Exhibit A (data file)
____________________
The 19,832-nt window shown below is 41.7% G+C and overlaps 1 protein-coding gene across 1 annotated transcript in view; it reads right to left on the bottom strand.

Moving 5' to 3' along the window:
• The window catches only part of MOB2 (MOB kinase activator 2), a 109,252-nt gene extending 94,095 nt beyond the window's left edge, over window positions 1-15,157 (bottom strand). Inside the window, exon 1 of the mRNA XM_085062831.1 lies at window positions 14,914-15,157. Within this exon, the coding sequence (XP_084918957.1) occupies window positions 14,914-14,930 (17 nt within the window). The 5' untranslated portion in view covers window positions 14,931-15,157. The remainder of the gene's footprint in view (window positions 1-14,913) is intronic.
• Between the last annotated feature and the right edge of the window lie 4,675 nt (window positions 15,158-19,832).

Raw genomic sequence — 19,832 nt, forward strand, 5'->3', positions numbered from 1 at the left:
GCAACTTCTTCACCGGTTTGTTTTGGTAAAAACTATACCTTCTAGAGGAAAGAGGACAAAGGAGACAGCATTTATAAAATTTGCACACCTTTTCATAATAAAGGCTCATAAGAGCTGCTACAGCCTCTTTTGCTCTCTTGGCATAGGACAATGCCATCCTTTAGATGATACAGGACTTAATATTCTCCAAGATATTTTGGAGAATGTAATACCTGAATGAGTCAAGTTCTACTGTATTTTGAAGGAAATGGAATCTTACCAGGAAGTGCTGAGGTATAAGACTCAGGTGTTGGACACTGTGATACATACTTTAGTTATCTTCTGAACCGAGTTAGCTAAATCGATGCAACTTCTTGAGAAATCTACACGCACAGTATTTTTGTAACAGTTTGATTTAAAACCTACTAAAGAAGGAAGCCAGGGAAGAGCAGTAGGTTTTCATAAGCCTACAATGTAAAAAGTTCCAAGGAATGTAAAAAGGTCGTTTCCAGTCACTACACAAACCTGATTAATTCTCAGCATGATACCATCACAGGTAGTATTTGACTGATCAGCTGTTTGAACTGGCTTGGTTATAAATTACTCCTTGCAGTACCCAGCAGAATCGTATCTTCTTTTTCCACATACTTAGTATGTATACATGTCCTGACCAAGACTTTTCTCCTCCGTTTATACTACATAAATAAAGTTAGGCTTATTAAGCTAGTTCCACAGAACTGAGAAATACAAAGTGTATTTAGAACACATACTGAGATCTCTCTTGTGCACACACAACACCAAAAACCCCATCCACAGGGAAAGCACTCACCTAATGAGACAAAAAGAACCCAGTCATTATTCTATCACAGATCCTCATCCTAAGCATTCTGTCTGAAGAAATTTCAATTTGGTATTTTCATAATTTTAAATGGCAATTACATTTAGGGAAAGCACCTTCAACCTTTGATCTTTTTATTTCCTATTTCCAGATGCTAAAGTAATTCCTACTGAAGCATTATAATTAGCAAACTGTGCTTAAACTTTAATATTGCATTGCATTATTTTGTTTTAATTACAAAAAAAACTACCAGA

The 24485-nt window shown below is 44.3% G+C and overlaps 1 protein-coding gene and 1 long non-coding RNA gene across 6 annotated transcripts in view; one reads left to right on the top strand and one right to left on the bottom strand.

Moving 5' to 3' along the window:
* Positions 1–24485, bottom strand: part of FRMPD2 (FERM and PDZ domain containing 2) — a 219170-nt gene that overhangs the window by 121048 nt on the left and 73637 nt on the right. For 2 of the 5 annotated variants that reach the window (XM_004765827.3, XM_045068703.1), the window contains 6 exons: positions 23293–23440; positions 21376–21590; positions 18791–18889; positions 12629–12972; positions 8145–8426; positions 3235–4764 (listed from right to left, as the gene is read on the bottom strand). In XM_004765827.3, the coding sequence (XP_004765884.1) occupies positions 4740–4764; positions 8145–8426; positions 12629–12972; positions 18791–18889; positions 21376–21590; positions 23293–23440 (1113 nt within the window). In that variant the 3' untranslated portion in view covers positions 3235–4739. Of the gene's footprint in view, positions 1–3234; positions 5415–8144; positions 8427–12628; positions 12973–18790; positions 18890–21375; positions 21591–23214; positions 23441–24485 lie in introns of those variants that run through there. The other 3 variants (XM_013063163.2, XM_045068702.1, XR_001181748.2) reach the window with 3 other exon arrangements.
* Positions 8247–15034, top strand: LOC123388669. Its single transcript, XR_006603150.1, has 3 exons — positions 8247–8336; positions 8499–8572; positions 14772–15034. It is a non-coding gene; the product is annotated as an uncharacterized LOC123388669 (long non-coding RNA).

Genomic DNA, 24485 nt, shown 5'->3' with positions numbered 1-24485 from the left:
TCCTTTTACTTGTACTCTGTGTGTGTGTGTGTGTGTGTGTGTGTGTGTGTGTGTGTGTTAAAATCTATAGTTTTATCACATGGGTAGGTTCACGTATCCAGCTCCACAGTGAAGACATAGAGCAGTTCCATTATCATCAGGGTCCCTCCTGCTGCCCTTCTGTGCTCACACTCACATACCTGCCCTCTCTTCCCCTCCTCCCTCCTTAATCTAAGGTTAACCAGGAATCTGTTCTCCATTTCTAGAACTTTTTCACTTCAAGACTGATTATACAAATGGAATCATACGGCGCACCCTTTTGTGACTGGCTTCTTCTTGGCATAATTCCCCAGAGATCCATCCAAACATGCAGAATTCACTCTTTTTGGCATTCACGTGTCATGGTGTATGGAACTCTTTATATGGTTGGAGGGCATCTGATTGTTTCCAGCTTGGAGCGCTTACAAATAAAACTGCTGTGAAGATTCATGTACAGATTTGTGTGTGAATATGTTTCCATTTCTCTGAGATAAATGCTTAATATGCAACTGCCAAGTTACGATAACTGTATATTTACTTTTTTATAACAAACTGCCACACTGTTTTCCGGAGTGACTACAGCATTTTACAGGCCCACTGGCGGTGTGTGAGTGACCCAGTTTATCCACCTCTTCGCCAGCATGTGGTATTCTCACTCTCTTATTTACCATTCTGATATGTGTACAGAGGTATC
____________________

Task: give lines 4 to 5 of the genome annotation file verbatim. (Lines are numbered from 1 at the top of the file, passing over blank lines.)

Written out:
• Between the last annotated feature and the right edge of the window lie 4,675 nt (window positions 15,158-19,832).

Raw genomic sequence — 19,832 nt, forward strand, 5'->3', positions numbered from 1 at the left: